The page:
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Insourcing as outsourcing

So, I’ve talked some about the move toward Systemness in SUNY, and Potsdam’s role as one of the first six campuses exploring shared administrative services. It’s a thing, and it’s a reality of my worklife: how can we effectively share administrative work with our colleagues at SUNY Canton to the mutual benefit of both institutions with our unique goals and challenges? Some days, it’s fun. Other days it’s hard. Yet others, it’s both, and neither.

But today’s challenge is an information-gathering one: I need your help.

We’re looking at ways to outsource SUNY Canton’s technical services work to SUNY Potsdam — insourcing within the university as outsourcing? And Michelle Currier, my counterpart at Canton, and I are trying to build a cost-recovery model that is not only competitive in the vendor-driven marketplace for cataloging services but also realistic in terms of what it will cost SUNY Potsdam in time and resources to do this cataloging work. So here’s my question:

Do you know of libraries that are doing cataloging and processing for other libraries on a pay-per-transaction model? If so, who are they?

My fear is that we’re actually breaking trail here — I haven’t found much yet, other than a few people saying “We used to, but we lost money” or “We do that, but the State just pays us a lump sum” (informative but not helpful), and a bunch of “we do that for ILL” (too different to be helpful). My hope is that there are a bunch of libraries doing this, quietly and without much fanfare. Help me turn the spotlight on these creative solutions!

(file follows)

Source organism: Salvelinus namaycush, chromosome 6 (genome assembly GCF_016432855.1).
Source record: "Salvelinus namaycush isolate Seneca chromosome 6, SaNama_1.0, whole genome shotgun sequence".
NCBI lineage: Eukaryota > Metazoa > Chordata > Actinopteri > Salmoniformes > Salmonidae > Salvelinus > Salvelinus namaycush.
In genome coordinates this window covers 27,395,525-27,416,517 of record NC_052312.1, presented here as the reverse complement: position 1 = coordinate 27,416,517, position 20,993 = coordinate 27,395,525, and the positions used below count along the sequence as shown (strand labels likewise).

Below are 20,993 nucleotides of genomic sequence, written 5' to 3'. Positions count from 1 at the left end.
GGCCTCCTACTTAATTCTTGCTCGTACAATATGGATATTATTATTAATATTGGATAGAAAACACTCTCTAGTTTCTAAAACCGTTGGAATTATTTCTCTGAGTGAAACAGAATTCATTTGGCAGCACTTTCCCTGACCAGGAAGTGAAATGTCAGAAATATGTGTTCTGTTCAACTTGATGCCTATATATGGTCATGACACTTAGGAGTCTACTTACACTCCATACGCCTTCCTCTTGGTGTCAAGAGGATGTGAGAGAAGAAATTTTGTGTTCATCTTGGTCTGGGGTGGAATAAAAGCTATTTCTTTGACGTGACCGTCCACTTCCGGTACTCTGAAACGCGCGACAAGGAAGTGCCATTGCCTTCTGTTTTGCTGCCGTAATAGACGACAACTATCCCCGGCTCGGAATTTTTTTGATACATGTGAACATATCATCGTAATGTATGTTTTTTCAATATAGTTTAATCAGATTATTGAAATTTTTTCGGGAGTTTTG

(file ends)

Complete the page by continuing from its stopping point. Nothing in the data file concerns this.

3 Responses to Insourcing as outsourcing

  1. I don’t know if this is quite what you’re looking for but a consortium that I used to work for had an arrangement where three of its member libraries did the original cataloguing for the group in exchange for reduced consortium membership fees. If that is of interest I can get into specifics.

  2. I don’t, though there were conversations before my arrival about several small libraries sharing a single cataloger. Where I would predict success is if you and Canton have, or are willing to adopt, the same or at least similar cataloging workflows, practices, and dependencies. Or failing that, a chief cataloger enthusiastic enough about the vision to make (in church pastor talk) a “yoked call” work despite dissimilarities.

  3. I’m not aware of libraries that are doing this on a pay-per-item basis, but there are certainly vendor-based services that work this way. We make good use of one at MPOW.

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